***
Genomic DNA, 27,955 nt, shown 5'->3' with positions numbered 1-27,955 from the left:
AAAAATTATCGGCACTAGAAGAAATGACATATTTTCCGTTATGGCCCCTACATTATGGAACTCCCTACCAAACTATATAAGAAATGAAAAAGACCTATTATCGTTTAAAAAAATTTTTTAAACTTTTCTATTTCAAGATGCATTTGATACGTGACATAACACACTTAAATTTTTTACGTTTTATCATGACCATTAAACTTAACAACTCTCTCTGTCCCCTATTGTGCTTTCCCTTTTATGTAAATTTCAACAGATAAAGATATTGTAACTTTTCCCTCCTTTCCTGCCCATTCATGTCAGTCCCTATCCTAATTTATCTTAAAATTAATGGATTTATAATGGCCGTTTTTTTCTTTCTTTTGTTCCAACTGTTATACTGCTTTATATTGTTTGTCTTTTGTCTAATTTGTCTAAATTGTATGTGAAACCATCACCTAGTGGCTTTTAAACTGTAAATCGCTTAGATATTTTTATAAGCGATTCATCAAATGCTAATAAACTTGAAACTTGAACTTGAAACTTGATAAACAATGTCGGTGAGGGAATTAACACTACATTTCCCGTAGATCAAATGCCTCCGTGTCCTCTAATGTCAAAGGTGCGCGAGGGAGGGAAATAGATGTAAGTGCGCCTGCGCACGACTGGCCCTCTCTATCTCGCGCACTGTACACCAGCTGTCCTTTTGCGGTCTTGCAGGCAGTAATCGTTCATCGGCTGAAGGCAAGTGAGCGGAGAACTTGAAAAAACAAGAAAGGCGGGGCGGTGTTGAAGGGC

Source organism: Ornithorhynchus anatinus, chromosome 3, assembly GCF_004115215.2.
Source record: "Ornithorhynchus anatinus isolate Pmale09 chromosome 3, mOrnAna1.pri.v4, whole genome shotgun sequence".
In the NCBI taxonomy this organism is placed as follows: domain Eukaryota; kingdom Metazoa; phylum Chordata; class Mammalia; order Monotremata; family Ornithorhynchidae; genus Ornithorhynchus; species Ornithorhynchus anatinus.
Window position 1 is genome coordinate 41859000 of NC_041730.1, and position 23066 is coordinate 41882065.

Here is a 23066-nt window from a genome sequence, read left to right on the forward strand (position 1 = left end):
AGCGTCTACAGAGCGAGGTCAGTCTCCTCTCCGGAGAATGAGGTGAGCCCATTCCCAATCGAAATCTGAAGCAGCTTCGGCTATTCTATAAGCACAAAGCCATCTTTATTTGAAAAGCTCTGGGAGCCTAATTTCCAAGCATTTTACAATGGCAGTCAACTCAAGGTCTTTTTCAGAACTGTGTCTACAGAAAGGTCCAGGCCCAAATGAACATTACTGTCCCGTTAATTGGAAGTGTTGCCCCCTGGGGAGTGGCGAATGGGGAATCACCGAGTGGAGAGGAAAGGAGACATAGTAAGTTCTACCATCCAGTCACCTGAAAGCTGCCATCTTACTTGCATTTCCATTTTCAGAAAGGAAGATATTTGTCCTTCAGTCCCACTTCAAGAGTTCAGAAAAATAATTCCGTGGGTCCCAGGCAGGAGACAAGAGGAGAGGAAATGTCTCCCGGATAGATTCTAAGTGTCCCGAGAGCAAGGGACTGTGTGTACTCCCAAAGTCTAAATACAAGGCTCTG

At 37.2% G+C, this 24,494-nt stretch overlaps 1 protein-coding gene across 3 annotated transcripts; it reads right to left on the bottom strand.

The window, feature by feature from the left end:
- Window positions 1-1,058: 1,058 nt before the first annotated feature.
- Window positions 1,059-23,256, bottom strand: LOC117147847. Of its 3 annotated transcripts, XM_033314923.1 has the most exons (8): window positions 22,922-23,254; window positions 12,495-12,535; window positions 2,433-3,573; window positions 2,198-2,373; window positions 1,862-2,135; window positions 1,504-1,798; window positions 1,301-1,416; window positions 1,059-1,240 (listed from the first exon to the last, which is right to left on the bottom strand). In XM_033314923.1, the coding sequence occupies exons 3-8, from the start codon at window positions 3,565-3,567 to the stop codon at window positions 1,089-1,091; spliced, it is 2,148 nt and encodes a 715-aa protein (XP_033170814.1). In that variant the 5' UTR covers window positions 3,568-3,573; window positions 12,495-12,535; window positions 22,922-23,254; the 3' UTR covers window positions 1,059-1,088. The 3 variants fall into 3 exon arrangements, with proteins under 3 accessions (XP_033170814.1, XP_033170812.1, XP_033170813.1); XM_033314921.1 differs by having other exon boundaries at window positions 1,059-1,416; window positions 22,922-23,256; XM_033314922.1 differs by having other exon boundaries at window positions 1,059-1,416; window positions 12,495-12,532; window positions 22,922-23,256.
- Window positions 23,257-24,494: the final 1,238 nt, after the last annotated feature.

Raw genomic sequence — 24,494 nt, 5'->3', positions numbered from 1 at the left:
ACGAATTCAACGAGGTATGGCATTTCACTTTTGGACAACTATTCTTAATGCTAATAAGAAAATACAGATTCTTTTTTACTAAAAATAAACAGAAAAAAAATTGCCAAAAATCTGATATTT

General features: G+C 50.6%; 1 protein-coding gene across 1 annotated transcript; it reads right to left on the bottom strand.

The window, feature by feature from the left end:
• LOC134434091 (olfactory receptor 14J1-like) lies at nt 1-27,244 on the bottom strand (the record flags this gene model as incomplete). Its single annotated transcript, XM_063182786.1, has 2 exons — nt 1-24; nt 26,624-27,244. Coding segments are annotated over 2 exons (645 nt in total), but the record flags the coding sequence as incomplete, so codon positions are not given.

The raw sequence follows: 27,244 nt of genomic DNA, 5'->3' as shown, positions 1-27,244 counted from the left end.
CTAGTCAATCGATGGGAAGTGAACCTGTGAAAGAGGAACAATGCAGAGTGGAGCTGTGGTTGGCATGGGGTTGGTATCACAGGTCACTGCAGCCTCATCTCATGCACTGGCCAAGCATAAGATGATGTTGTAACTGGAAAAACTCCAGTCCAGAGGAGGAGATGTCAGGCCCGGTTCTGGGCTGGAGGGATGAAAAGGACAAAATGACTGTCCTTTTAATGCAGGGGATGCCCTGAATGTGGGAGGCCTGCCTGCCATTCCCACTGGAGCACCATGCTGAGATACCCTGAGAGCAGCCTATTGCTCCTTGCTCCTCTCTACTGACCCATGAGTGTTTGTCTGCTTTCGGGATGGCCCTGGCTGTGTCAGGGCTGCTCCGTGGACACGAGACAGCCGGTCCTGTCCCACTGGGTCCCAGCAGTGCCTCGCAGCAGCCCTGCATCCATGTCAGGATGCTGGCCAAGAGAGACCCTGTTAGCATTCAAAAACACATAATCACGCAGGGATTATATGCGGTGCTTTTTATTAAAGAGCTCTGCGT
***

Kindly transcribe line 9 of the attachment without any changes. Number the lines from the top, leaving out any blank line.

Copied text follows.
At 37.2% G+C, this 24,494-nt stretch overlaps 1 protein-coding gene across 3 annotated transcripts; it reads right to left on the bottom strand.